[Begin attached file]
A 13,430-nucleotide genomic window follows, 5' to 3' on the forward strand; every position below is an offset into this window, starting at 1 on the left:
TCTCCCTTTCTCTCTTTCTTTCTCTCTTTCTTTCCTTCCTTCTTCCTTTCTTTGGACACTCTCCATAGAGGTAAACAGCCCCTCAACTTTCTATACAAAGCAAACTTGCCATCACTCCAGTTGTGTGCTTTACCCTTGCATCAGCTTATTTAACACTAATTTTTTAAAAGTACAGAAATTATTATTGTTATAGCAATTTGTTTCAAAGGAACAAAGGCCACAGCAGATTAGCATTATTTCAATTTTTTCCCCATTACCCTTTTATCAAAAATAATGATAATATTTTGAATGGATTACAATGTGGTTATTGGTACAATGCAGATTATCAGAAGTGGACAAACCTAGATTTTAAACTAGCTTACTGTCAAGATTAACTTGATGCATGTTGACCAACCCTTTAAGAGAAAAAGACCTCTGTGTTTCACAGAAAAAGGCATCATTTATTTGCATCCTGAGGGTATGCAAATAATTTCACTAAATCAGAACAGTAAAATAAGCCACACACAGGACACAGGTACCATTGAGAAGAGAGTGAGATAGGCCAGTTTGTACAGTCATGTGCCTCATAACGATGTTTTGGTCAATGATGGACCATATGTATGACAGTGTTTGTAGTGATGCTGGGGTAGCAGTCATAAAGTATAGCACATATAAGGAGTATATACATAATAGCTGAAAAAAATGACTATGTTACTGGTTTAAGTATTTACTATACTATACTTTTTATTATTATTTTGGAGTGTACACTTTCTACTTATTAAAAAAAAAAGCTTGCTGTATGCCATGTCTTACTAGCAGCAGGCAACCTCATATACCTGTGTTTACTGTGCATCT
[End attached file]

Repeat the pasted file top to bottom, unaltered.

A 13,430-nucleotide genomic window follows, 5' to 3' on the forward strand; every position below is an offset into this window, starting at 1 on the left:
TCTCCCTTTCTCTCTTTCTTTCTCTCTTTCTTTCCTTCCTTCTTCCTTTCTTTGGACACTCTCCATAGAGGTAAACAGCCCCTCAACTTTCTATACAAAGCAAACTTGCCATCACTCCAGTTGTGTGCTTTACCCTTGCATCAGCTTATTTAACACTAATTTTTTAAAAGTACAGAAATTATTATTGTTATAGCAATTTGTTTCAAAGGAACAAAGGCCACAGCAGATTAGCATTATTTCAATTTTTTCCCCATTACCCTTTTATCAAAAATAATGATAATATTTTGAATGGATTACAATGTGGTTATTGGTACAATGCAGATTATCAGAAGTGGACAAACCTAGATTTTAAACTAGCTTACTGTCAAGATTAACTTGATGCATGTTGACCAACCCTTTAAGAGAAAAAGACCTCTGTGTTTCACAGAAAAAGGCATCATTTATTTGCATCCTGAGGGTATGCAAATAATTTCACTAAATCAGAACAGTAAAATAAGCCACACACAGGACACAGGTACCATTGAGAAGAGAGTGAGATAGGCCAGTTTGTACAGTCATGTGCCTCATAACGATGTTTTGGTCAATGATGGACCATATGTATGACAGTGTTTGTAGTGATGCTGGGGTAGCAGTCATAAAGTATAGCACATATAAGGAGTATATACATAATAGCTGAAAAAAATGACTATGTTACTGGTTTAAGTATTTACTATACTATACTTTTTATTATTATTTTGGAGTGTACACTTTCTACTTATTAAAAAAAAAAGCTTGCTGTATGCCATGTCTTACTAGCAGCAGGCAACCTCATATACCTGTGTTTACTGTGCATCT